8 Jul 2019  •  Blog, NHS  •  5min read

The questions you should be asking in the run up to contract reform…

There are just months to go until contract reform begins being rolled out in April 2020. That means that any practice in England with some commitment to the NHS, needs to begin considering what it could mean for them.  

It’s not yet known whether practices will be given a choice to stay on their existing contract or choose either prototype A or prototype B. If you are able to choose, you need to know which one suits your business the most. And, if not and you are assigned one – with some forethought and planning you will better know where you stand and be able to make well-informed decisions from there.

To help you prepare for the changes as best as you can, we have created a quick list about the kinds of questions it’s worth thinking about now…

What is my practice’s current profile?

Take some time to think in ways you wouldn’t ordinarily do day-to-day about your practice. For clarity it can be helpful to write down or create a document with a synopsis of your business; especially if you may decide to work with consultants or third parties later down the line.

Having an up-to-date view of what your patient base looks like, in terms of numbers, demographics, whether your list is growing or shrinking, and whether they’re high or low needs, is key.

It’s also worth looking at your team, in terms of what roles you currently have – and whether there’s any opportunity for more mixing – and also their attitude to embracing the changes that are coming.

What is happening locally?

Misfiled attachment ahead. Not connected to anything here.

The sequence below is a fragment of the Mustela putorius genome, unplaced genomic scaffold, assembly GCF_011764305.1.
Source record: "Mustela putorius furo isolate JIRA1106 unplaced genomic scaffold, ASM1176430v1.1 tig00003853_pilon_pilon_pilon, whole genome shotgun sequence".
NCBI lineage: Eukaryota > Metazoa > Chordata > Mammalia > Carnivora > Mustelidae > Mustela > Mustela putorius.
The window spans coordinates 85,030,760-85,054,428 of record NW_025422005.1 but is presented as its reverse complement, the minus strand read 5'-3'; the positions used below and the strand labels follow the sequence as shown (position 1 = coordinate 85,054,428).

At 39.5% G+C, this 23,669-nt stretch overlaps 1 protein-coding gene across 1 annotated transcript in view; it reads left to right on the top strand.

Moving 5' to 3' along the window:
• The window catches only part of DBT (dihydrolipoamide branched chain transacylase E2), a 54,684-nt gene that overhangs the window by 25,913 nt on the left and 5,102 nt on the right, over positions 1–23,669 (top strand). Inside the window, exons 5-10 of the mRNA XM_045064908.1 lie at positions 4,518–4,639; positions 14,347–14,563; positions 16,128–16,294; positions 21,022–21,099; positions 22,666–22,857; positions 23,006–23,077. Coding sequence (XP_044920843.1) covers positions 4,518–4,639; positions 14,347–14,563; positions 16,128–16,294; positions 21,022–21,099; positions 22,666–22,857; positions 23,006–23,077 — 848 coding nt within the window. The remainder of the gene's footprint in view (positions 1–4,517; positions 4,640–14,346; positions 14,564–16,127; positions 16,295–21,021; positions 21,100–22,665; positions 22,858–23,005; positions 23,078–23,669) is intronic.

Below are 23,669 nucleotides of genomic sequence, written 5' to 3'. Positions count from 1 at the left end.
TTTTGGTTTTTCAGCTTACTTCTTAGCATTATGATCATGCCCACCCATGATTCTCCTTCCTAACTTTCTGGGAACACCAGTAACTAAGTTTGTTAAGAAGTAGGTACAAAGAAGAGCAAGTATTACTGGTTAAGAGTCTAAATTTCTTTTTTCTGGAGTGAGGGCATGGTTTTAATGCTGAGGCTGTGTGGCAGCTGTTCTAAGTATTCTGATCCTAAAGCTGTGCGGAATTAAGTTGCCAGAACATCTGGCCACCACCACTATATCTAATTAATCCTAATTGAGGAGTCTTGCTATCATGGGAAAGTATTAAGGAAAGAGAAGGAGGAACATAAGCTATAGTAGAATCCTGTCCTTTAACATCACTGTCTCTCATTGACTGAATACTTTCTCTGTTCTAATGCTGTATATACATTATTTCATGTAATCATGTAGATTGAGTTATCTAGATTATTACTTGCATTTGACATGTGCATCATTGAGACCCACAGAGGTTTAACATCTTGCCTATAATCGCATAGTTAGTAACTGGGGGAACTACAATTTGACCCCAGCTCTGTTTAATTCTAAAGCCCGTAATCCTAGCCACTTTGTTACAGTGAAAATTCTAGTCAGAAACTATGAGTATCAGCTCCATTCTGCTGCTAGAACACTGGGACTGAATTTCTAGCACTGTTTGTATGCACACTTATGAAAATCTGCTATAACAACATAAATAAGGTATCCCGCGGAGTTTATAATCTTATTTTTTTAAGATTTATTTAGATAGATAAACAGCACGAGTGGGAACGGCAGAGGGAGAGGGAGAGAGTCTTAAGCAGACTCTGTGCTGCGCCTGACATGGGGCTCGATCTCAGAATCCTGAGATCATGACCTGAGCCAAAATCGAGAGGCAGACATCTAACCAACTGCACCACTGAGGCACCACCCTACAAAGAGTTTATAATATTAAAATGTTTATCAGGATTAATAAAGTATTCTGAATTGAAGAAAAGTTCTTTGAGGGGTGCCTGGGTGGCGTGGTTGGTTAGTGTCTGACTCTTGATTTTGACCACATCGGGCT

Regardless of exactly what happens with contract reform, there is likely to be targets related to access and patient numbers. According to the BDA ‘a substantial number of prototypes are having difficulties in hitting their capitation targets’ and in the prototypes activity targets were reduced by 20% for band two treatments and 30% for band three treatments.

Consider what is happening with other practices in your area – are new ones springing up or have some closed down? Do you expect demand to increase, stay the same or reduce?

How are the different contracts remunerated?

For several years, prototype practices have been testing two different ‘blends’ of remuneration based on differing levels of capitation and activity.

Prototype A – capitation accounts for approximately 60% of the contract and is used as the basis for band one treatments. Activity accounts for around 40% and is used as the basis for band two and three treatments.

Prototype B – capitation accounts for approximately 85% of the contract and is used as the basis for band one and two treatments. Activity accounts for around 15% of the contract and is used as the basis for band three treatments.

Is there a preferred option?

The BDA and ADG have said that their preferred option is blend B. This is due to more weighting being given to capitation. Prototype B practices have also generally fared better than A when it comes to clawback; around 25% of all prototypes have had clawback.

Evaluation reports have shown that 21% of blend B practices aren’t meeting their targets, compared to 32% of blend A and 38% of UDA practices. The analysis shows that both A and B practices required additional surgery time and more recruitment to meet the targets.

A total of 200 NHS dentists gathered at events held in Durham and Solihull to hear from and ask questions to a panel of experts, including those involved with the BDA and prototype practices, about the future of NHS dentistry.

More free ‘What Next for NHS Dentistry?’ events will be held throughout the country. The next two are in June 2019 in Gatwick and Manchester. Find out more and book your place here.

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